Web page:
After years of failed attempts to curb surveillance technologies, Baltimore is close to enacting one of the nation’s most stringent bans on facial recognition. But Baltimore’s proposed ban would be very different from laws in San Francisco or Portland, Oregon: It would last for only one year, police would be exempt, and certain private uses of the tech would become illegal.
City councilmember Kristerfer Burnett, who introduced the proposed ban, says it was shaped by the nuances of Baltimore, though critics complain it could unfairly penalize, or even jail, private citizens who use the tech.
Last year, Burnett introduced a version of the bill that would have banned city use of facial recognition permanently. When that failed, he instead introduced this version, with a built-in one-year “sunset” clause requiring council approval to be extended. In early June, the city council voted in its favor, 12–2; it now awaits signature from Mayor Brandon Scott.
“It was important to begin to have this conversation now over the next year to basically hash out what a regulatory framework could look like,” Burnett says.
The proposed law would establish a task force to produce regular reports on the purchase of newly acquired surveillance tools, describing both their cost and effectiveness. Cities like New York and Pittsburgh have created similar task forces, but they’ve been derided as a “waste” as members lack resources or enforcement power.
Burnett says the reports are crucial, because a year from now Baltimore’s political landscape could look very different.
Since 1860, the Baltimore Police Department has been largely controlled by the state, not the city. The city council and mayor appoint the police commissioner and set the department’s budget, but the city council has no authority to ban police use of facial recognition.
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However, Baltimore residents will have the opportunity to vote on returning the police department to city control as early as next year. Mayor Scott supported this change during his time as a city councilman. The local-control measure could appear on ballots as the one-year ban is expiring, when Burnett and other privacy advocates would have the benefit of a year’s study on the effects of a ban.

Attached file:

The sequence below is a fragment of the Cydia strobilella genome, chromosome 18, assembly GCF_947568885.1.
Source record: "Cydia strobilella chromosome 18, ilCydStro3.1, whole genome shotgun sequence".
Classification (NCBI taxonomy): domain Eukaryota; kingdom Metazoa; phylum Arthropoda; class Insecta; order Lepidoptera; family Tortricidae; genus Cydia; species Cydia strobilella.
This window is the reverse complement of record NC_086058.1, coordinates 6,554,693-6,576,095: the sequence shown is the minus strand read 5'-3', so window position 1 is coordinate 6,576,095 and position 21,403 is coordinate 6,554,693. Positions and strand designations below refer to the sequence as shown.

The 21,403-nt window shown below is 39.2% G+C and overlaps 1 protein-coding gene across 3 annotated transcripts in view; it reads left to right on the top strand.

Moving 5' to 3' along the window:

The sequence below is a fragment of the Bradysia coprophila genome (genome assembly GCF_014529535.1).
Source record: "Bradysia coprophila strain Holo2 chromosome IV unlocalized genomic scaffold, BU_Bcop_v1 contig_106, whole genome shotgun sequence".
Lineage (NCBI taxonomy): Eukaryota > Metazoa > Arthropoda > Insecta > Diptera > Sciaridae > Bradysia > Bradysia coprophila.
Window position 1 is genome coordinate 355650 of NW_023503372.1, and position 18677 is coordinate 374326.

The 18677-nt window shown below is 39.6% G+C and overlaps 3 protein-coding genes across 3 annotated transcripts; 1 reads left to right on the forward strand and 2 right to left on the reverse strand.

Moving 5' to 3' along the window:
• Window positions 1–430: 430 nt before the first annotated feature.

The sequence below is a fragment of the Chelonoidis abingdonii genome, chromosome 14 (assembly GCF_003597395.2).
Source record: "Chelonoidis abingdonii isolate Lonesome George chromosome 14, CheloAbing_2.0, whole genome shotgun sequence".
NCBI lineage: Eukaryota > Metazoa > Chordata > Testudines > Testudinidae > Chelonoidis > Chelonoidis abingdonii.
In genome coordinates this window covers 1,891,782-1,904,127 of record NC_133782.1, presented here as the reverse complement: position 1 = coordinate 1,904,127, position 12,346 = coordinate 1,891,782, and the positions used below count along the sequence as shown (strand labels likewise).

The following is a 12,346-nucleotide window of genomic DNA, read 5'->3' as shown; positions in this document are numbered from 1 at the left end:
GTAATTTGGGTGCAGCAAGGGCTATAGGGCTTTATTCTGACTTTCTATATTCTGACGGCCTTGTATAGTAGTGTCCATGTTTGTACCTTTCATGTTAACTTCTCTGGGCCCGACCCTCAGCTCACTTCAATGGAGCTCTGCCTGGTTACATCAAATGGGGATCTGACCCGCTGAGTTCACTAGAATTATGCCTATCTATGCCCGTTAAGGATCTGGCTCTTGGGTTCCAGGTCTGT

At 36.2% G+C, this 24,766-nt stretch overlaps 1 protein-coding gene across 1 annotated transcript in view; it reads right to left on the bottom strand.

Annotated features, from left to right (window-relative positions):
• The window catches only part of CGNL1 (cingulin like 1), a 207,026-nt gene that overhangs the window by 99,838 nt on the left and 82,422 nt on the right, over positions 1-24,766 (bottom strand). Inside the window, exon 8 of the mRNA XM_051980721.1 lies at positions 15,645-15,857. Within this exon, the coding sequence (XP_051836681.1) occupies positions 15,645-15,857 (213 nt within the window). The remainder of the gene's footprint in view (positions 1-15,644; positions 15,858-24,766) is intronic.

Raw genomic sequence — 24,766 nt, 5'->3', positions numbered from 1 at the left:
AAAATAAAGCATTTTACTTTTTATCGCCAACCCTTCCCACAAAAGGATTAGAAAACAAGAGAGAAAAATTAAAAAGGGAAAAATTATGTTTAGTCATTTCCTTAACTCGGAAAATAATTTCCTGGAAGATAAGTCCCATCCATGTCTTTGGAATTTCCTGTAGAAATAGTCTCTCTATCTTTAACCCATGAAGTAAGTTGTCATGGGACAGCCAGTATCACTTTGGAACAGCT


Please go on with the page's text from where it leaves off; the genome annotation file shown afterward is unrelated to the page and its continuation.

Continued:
The conversation around returning the police to city control reignited following the death of Freddie Gray in 2015 while in police custody. Then-mayor Catherine Pugh established a task force to offer suggestions around police reform; in 2018, the task force released a report warning that “BPD will never be fully accountable to its residents until full control of the department is returned to the city.”
Adding to the push to restore local control were revelations that police used social media monitoring software and facial recognition to surveil protesters after Gray’s death. Burnett says the city needs to consider the proper uses of surveillance tools “before we get to a space where [surveillance] is so pervasive that it becomes very much more difficult to unravel.” In contrast, he says, government is usually “much more reactive.”
Critics say the proposed ban is an example of overreach.The police department and the city’s Fraternal Order of Police oppose the measure. A police spokesperson referred WIRED to the department’s letter to the city council, in which it wrote that “rather than a prohibition against the acquisition of any new facial recognition technology, it would be more prudent to establish safeguards.”
Trade groups also came out against the bill, particularly the provisions around private use of facial recognition. As written, the bill not only fines violators, it casts that violation as a criminal offense, punishable by up to 12 months in jail. That goes further than a Portland law banning private use of facial recognition, which made violators liable for damages and attorneys’ fees.
Groups like the Security Industry Association argued that this could criminalize private business owners for, say, requiring facial verification to enter facilities, or even schools for requiring online proctoring that uses the tech. Councilmember Isaac Schleifer cited the potential criminalization as a chief
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